Sweet Alyssum

Sweet Alyssum Close Up

Sweet Alyssum Close Up

Every year I plant Sweet Alyssum in multiple locations in my yard, in containers and in hanging baskets. Although I’ve mentioned the use of Dwarf Mexican Petunia as an excellent filler plant for containers, I find Sweet Alyssum to be the ultimate filler plant for small bare spots in hanging baskets and pots. Sweet Alyssum is a wonderful border plant as well.

Sweet Alyssum, Lobularia maritime, is a low growing, somewhat trailing, annual that produces tiny clusters of white, near white, purple and/or pink flowers. White is the most common color of Alyssum found in the nurseries and in seed packets, but you can find an “Easter Egg” variety that will surprise you with a kaleidoscope of the pastels.  When in full bloom, the scent of Sweet Alyssum is . . .well . . . sweet!    You can especially enjoy its honey-like fragrance when planted en masse.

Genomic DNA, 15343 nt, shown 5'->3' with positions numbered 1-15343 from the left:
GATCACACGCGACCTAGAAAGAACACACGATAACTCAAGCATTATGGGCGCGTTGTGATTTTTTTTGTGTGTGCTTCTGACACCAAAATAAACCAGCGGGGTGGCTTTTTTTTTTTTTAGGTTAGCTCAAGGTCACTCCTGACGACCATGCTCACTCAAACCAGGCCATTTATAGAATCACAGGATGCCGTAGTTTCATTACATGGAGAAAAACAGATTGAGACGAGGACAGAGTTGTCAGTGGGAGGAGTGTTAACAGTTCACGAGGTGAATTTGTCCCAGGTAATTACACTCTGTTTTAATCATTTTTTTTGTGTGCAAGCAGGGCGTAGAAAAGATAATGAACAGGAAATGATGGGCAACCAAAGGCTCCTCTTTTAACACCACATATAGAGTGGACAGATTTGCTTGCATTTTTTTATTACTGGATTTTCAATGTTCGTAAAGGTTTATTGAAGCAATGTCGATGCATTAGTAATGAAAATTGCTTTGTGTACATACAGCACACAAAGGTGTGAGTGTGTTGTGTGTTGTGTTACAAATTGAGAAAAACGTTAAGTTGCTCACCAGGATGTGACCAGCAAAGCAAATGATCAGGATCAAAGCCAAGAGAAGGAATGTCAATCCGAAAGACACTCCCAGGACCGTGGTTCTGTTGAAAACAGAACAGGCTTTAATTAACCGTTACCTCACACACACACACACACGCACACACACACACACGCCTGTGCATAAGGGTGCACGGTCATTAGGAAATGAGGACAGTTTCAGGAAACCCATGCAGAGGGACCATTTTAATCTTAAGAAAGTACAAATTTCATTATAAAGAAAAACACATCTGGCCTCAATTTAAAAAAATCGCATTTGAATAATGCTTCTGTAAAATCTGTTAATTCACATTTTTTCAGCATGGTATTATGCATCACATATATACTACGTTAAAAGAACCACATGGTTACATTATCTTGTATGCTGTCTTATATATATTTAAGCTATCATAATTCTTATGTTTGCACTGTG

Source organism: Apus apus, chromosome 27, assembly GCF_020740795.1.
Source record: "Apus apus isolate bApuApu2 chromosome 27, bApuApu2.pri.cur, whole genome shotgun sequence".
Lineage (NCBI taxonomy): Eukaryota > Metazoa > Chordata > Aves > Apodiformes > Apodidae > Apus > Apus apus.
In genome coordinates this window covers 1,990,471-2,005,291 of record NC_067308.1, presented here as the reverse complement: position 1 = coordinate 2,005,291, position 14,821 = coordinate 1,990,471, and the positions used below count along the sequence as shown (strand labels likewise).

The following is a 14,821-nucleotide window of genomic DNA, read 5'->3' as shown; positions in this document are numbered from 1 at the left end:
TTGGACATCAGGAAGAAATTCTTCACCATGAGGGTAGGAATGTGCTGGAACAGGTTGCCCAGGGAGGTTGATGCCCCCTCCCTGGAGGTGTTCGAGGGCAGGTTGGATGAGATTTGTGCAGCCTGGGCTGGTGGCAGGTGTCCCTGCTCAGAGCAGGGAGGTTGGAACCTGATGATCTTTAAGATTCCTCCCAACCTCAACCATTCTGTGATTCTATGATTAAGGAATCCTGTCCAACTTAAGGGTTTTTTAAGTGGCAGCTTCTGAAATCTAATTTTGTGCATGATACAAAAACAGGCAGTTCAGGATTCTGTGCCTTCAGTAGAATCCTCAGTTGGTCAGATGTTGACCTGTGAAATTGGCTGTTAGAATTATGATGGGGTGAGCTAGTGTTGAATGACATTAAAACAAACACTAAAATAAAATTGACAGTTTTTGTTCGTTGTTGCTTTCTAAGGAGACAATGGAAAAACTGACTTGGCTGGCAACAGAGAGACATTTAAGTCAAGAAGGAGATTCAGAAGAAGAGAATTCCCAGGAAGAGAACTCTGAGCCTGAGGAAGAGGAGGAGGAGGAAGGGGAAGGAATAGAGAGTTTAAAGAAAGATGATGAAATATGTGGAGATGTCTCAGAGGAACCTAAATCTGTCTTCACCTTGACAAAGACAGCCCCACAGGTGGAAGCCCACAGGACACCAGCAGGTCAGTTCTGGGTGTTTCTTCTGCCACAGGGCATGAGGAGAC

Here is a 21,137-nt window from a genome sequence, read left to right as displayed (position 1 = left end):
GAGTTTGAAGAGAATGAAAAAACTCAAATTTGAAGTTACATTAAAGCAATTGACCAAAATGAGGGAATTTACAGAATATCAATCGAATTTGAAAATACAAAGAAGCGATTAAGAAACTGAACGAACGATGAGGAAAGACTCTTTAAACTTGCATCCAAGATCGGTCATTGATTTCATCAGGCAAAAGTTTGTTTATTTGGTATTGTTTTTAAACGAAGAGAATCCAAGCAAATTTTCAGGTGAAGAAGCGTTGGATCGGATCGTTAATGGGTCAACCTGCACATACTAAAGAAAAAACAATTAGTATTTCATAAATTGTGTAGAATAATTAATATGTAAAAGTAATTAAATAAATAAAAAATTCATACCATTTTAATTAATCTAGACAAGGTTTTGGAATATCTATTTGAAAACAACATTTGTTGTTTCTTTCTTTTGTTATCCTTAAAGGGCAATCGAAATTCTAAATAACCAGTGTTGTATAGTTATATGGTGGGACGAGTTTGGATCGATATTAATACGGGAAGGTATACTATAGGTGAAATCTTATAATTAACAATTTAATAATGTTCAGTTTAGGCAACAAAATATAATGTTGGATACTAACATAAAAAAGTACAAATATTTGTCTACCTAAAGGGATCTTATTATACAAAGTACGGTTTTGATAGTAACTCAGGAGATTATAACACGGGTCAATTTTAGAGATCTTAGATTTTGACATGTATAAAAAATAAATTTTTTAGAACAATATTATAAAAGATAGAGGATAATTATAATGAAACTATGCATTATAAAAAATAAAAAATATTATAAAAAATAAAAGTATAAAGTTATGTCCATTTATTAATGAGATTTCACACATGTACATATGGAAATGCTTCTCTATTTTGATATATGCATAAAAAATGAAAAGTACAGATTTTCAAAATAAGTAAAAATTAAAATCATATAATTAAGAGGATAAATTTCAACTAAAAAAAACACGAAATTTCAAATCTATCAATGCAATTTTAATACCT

Although listed as an annual, Sweet Alyssum is quite hardy and will survive mild frosts. Alyssum is typically the last surviving annual in my flower beds as the hard freezes set in. Here in North Texas this means you can enjoy the fragrance and beauty of Sweet Alyssum from early spring through mid winter. -And if you are fortunate, some of your Alyssum may return in the spring via re-seeding.

While it will tolerate all light conditions other than full shade, Sweet Alyssum grows and blooms best if planted in mostly sunny to partly sunny locations. If it does not receive enough sunshine, it may become leggy (as it tries to reach more light) and will produce very few blooms. On the contrary, in Texas and other areas that experience hot, dry summers, Alyssum may stop blooming altogether in July & August if planted in 100% full sun. In this case, if you water it regularly during the dry times and keep it green, you may be rewarded with a resurgence of blooms come early fall when the temps decrease a bit.